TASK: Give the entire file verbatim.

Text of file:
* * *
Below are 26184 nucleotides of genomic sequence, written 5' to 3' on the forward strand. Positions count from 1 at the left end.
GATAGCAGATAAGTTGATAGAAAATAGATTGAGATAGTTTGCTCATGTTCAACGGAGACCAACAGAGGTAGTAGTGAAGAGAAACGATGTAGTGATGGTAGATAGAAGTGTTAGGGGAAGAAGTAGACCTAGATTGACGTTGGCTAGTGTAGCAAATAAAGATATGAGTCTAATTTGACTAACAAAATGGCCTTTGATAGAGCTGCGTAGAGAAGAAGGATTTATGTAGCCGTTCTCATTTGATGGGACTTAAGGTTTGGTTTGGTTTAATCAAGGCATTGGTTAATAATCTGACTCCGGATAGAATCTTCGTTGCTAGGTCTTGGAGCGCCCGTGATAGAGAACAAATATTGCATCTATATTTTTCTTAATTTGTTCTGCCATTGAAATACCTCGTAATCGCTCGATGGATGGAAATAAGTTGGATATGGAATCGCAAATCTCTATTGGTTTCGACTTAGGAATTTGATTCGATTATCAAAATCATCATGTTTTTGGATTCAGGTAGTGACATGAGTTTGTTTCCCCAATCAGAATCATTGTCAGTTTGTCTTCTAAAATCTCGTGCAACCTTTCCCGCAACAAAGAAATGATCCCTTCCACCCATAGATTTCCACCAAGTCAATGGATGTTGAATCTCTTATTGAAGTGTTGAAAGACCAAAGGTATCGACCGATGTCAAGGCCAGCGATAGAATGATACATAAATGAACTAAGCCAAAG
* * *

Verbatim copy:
Below are 26184 nucleotides of genomic sequence, written 5' to 3' on the forward strand. Positions count from 1 at the left end.
GATAGCAGATAAGTTGATAGAAAATAGATTGAGATAGTTTGCTCATGTTCAACGGAGACCAACAGAGGTAGTAGTGAAGAGAAACGATGTAGTGATGGTAGATAGAAGTGTTAGGGGAAGAAGTAGACCTAGATTGACGTTGGCTAGTGTAGCAAATAAAGATATGAGTCTAATTTGACTAACAAAATGGCCTTTGATAGAGCTGCGTAGAGAAGAAGGATTTATGTAGCCGTTCTCATTTGATGGGACTTAAGGTTTGGTTTGGTTTAATCAAGGCATTGGTTAATAATCTGACTCCGGATAGAATCTTCGTTGCTAGGTCTTGGAGCGCCCGTGATAGAGAACAAATATTGCATCTATATTTTTCTTAATTTGTTCTGCCATTGAAATACCTCGTAATCGCTCGATGGATGGAAATAAGTTGGATATGGAATCGCAAATCTCTATTGGTTTCGACTTAGGAATTTGATTCGATTATCAAAATCATCATGTTTTTGGATTCAGGTAGTGACATGAGTTTGTTTCCCCAATCAGAATCATTGTCAGTTTGTCTTCTAAAATCTCGTGCAACCTTTCCCGCAACAAAGAAATGATCCCTTCCACCCATAGATTTCCACCAAGTCAATGGATGTTGAATCTCTTATTGAAGTGTTGAAAGACCAAAGGTATCGACCGATGTCAAGGCCAGCGATAGAATGATACATAAATGAACTAAGCCAAAG